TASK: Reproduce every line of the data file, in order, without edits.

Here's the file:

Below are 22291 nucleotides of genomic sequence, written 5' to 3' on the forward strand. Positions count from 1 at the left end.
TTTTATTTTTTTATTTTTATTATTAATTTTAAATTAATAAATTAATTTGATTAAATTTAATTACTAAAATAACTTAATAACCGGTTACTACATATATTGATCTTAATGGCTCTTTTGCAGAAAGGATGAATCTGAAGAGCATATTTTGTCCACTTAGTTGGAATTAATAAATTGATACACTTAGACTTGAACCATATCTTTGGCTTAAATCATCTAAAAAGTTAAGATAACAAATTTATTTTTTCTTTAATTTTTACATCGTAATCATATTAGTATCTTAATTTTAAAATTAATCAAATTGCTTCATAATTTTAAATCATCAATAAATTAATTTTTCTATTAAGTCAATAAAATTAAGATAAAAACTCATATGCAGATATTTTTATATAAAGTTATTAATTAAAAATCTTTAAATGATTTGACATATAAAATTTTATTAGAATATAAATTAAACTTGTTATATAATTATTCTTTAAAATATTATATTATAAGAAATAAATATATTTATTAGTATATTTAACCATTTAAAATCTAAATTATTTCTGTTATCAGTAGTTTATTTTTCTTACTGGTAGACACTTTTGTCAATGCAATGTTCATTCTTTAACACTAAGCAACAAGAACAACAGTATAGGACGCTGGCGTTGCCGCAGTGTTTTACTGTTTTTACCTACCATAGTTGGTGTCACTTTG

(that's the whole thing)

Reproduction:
Below are 22291 nucleotides of genomic sequence, written 5' to 3' on the forward strand. Positions count from 1 at the left end.
TTTTATTTTTTTATTTTTATTATTAATTTTAAATTAATAAATTAATTTGATTAAATTTAATTACTAAAATAACTTAATAACCGGTTACTACATATATTGATCTTAATGGCTCTTTTGCAGAAAGGATGAATCTGAAGAGCATATTTTGTCCACTTAGTTGGAATTAATAAATTGATACACTTAGACTTGAACCATATCTTTGGCTTAAATCATCTAAAAAGTTAAGATAACAAATTTATTTTTTCTTTAATTTTTACATCGTAATCATATTAGTATCTTAATTTTAAAATTAATCAAATTGCTTCATAATTTTAAATCATCAATAAATTAATTTTTCTATTAAGTCAATAAAATTAAGATAAAAACTCATATGCAGATATTTTTATATAAAGTTATTAATTAAAAATCTTTAAATGATTTGACATATAAAATTTTATTAGAATATAAATTAAACTTGTTATATAATTATTCTTTAAAATATTATATTATAAGAAATAAATATATTTATTAGTATATTTAACCATTTAAAATCTAAATTATTTCTGTTATCAGTAGTTTATTTTTCTTACTGGTAGACACTTTTGTCAATGCAATGTTCATTCTTTAACACTAAGCAACAAGAACAACAGTATAGGACGCTGGCGTTGCCGCAGTGTTTTACTGTTTTTACCTACCATAGTTGGTGTCACTTTG